The EU Competitiveness and Innovation programme is offering €28 million funding in 2008 to stimulate take up of the best environmental products, processes and services in Europe, contributing to implementation of ETAP.
Europe is a strong player in eco-innovation with a turnover of €227 billion in this sector, representing 2.2% of GDP and some 3.4 million jobs. The EU has around 30% of the world turnover in eco-industry products and services, and around half the turnover in global water and waste management. However with greenhouse-gas emissions set to increase threefold by 2050 and metals and minerals consumption forecast to grow by up to 40% in the coming decade, action is essential now to increase the market share of eco-innovation.
Eco-innovation is part of the Competitiveness and Information Framework Programme (CIP) running from 2007 to 2013 with a total budget of €3 621 million. The new programme is intended to support pilot and replication projects to encourage market uptake of innovative eco-technologies and practices by bridging the gap between research & development and commercialisation. It covers market-oriented activities with a strong emphasis on small and medium-sized enterprises (SMEs).
The first call for proposals for Eco-innovation was published on 21 April 2008 with a deadline of 11 September for proposal submissions. Evaluation will take place in December, with first projects starting in February/March 2009. An initial information day was organised in Brussels on 8 May 2008 by the Executive Agency for Competitiveness and Innovation (EACI) – see Box, which is managing the new programme in co-operation with the European Commission.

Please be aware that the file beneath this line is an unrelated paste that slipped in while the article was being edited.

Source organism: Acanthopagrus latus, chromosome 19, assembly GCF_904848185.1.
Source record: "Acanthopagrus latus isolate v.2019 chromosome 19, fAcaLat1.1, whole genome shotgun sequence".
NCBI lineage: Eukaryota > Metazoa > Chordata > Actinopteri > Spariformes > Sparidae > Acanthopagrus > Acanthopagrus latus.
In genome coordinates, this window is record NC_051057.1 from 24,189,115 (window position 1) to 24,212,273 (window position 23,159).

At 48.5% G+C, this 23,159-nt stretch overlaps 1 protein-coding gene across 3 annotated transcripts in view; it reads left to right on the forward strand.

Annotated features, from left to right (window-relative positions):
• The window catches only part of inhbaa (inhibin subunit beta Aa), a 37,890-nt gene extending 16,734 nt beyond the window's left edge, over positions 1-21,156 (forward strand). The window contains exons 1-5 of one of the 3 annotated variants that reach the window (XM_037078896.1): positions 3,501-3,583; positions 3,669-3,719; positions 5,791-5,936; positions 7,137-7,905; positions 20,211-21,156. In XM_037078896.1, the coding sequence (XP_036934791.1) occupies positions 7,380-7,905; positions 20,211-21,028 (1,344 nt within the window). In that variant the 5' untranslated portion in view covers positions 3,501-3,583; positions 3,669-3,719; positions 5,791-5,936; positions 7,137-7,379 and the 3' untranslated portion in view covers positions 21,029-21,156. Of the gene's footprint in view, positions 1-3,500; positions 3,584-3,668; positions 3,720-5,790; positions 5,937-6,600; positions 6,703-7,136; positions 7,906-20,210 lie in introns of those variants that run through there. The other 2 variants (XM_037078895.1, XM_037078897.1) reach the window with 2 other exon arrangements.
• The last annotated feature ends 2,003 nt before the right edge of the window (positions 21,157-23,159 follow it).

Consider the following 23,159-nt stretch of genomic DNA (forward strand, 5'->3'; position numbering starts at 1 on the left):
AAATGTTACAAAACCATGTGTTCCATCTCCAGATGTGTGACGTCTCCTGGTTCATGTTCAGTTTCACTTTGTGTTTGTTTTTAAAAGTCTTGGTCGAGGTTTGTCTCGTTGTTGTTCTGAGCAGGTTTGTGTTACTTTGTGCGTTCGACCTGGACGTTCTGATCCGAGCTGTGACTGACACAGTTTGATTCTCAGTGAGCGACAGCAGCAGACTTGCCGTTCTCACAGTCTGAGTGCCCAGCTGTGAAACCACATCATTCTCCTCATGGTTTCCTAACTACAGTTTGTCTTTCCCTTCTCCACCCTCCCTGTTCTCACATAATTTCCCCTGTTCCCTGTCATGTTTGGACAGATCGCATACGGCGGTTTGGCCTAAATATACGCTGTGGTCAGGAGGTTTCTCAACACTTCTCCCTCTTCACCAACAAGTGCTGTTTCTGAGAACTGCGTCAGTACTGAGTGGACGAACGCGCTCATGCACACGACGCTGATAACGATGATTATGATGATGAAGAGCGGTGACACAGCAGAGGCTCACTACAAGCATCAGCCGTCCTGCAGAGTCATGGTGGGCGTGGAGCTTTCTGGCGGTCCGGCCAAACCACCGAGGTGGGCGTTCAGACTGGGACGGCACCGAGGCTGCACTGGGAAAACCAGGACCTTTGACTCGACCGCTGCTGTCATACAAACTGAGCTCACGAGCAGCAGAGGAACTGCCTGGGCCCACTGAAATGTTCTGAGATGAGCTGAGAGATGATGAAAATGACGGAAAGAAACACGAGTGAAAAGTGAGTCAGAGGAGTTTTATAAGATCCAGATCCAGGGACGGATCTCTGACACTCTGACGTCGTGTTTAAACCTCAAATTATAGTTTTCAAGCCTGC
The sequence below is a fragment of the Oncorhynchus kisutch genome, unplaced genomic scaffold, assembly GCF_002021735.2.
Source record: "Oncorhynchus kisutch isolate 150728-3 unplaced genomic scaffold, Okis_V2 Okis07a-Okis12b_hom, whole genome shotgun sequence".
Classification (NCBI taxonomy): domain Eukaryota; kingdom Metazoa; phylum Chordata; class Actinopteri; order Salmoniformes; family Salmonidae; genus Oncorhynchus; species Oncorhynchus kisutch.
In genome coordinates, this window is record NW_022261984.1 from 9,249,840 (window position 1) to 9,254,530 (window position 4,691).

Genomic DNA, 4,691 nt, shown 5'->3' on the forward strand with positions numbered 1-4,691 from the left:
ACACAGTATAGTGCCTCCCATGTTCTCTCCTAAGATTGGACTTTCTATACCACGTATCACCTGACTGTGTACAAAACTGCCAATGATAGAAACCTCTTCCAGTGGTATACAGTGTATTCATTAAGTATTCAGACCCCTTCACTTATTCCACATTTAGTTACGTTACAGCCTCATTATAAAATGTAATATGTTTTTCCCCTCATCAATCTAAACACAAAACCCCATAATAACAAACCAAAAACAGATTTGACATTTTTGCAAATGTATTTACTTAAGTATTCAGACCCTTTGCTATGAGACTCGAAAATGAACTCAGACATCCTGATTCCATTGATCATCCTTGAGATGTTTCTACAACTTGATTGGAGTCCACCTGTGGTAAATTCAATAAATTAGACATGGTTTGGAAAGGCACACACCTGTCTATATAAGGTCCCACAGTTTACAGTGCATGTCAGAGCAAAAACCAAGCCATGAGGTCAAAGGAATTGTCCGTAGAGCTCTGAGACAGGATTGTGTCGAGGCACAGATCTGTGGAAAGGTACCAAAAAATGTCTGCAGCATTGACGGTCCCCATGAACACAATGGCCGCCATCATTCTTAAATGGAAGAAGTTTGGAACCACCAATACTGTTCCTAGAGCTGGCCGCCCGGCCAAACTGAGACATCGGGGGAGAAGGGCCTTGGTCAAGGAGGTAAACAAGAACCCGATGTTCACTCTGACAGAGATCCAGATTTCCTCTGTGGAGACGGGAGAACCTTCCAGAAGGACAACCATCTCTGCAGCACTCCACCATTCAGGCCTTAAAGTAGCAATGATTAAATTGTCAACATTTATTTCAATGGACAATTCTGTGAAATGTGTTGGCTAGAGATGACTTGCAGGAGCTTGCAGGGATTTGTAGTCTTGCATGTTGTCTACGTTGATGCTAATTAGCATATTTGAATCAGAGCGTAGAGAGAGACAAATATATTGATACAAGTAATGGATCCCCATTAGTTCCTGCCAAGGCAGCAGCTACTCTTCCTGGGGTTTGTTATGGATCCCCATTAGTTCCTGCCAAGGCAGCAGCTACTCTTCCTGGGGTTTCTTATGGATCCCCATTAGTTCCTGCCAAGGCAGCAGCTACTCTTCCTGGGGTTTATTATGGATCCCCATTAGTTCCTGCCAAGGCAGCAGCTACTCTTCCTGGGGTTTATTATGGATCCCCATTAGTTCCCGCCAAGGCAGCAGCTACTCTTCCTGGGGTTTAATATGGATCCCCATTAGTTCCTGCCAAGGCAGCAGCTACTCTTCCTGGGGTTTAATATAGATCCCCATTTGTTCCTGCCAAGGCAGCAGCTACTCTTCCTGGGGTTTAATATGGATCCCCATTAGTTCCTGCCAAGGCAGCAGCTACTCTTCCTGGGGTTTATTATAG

“There has been a contradiction between business and the environment in the past,” said EACI Director Patrick Lambert. “This programme is set to relieve the tensions.” Funding is aimed at eco-innovators in Europe struggling to market new products, processes or services that show clear environmental benefits. Innovation has a key role in developing new sustainable solutions that reduce the ecological footprint of existing industrial processes and enable a more rational use of natural resources in a wide range of areas – from waste treatment and materials recycling to clean construction and green management.
Funding will cover 40 to 60% of eligible project costs. There are four priority areas for 2008: materials recycling; sustainable buildings; food and drink industrial processes; and green business and smart purchasing. However, projects are by no means limited to these sectors. “Our programme is covering the whole of Europe but does not have a huge budget, so we need to choose the best projects – probably about 40 in all,” said Beatriz Yordi, head of the EACI eco-innovation unit.
The Brussels-based EACI was as set up in 2003 as the Intelligent Energy Executive Agency (IEEA) to implement the ‘Intelligent Energy – Europe’ (IEE) programme. It manages the projects and events funded under the IEE programme and disseminates the resulting know-how and best practices. Since 2007, the EACI has also managed the European Commission's Eco-innovation initiative and the Enterprise Europe Network as part of the Competitiveness and Innovation Framework Programme (CIP), which absorbed the IEE programme, as well the Marco Polo programme. It was the first of a number of new executive agencies established by the Commission to put policies into action more efficiently and effectively with improved results.
EACI is looking for external experts to assist in evaluation of the implementation of the CIP and specifically the Intelligent Energy-Europe, Eco-innovation and Marco Polo programmes. Experts will assisting in evaluating responses to calls for proposals, evaluating finished or on-going activities or projects under these programmes, and evaluating the programmes themselves to assess their impact.